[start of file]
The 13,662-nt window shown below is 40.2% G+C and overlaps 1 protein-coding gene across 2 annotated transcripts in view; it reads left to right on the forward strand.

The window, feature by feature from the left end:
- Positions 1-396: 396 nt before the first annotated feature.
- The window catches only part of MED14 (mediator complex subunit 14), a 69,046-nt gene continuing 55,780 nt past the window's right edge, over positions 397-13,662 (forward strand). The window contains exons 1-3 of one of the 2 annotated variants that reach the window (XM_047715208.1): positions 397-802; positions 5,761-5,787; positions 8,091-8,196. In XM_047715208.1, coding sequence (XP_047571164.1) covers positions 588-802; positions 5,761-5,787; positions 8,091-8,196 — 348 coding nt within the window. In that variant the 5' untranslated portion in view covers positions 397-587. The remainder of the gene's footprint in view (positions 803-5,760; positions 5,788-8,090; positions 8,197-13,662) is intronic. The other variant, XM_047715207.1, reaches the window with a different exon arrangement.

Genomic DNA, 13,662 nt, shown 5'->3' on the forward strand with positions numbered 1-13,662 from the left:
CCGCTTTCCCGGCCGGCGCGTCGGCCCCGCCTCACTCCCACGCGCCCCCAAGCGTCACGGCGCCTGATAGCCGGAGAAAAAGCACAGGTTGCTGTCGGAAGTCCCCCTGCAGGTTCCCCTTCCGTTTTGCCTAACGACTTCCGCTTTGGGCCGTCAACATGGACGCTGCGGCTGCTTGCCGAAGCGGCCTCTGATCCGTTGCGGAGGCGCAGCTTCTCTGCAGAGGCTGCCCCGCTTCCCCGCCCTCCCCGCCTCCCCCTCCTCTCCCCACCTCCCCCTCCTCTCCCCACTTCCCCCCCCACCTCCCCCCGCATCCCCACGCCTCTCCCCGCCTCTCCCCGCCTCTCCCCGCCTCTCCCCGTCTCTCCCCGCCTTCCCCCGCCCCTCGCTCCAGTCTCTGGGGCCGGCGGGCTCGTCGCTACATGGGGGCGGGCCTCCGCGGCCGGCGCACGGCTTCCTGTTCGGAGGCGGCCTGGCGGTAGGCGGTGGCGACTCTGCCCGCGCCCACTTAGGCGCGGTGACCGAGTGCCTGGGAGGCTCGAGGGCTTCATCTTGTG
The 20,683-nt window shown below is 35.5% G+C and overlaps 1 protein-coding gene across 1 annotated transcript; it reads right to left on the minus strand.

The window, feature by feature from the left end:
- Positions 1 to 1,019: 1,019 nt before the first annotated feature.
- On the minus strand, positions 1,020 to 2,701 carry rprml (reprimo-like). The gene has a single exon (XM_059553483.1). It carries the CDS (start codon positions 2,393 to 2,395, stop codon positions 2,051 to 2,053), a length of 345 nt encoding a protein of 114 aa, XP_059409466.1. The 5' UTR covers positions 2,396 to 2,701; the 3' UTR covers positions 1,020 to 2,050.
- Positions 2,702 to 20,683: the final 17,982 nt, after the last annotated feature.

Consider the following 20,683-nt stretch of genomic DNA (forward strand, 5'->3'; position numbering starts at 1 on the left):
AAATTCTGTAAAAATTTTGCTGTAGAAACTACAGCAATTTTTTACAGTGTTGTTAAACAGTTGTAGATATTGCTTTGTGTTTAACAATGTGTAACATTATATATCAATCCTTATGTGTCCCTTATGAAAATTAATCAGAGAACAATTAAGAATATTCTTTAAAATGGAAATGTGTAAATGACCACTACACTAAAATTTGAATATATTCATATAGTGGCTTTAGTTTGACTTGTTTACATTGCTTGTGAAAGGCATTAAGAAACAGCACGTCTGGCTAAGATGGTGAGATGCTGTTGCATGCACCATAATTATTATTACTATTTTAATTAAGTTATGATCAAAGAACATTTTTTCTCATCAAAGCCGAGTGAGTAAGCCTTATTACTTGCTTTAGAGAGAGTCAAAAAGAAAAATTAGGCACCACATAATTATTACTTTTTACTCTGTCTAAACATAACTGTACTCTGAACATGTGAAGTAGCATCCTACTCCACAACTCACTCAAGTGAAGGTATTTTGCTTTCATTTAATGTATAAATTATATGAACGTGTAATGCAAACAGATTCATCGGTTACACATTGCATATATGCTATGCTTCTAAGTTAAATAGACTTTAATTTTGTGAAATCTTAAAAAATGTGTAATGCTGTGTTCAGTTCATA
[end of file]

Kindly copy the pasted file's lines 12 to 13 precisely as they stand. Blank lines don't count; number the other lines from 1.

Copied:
Consider the following 20,683-nt stretch of genomic DNA (forward strand, 5'->3'; position numbering starts at 1 on the left):
AAATTCTGTAAAAATTTTGCTGTAGAAACTACAGCAATTTTTTACAGTGTTGTTAAACAGTTGTAGATATTGCTTTGTGTTTAACAATGTGTAACATTATATATCAATCCTTATGTGTCCCTTATGAAAATTAATCAGAGAACAATTAAGAATATTCTTTAAAATGGAAATGTGTAAATGACCACTACACTAAAATTTGAATATATTCATATAGTGGCTTTAGTTTGACTTGTTTACATTGCTTGTGAAAGGCATTAAGAAACAGCACGTCTGGCTAAGATGGTGAGATGCTGTTGCATGCACCATAATTATTATTACTATTTTAATTAAGTTATGATCAAAGAACATTTTTTCTCATCAAAGCCGAGTGAGTAAGCCTTATTACTTGCTTTAGAGAGAGTCAAAAAGAAAAATTAGGCACCACATAATTATTACTTTTTACTCTGTCTAAACATAACTGTACTCTGAACATGTGAAGTAGCATCCTACTCCACAACTCACTCAAGTGAAGGTATTTTGCTTTCATTTAATGTATAAATTATATGAACGTGTAATGCAAACAGATTCATCGGTTACACATTGCATATATGCTATGCTTCTAAGTTAAATAGACTTTAATTTTGTGAAATCTTAAAAAATGTGTAATGCTGTGTTCAGTTCATA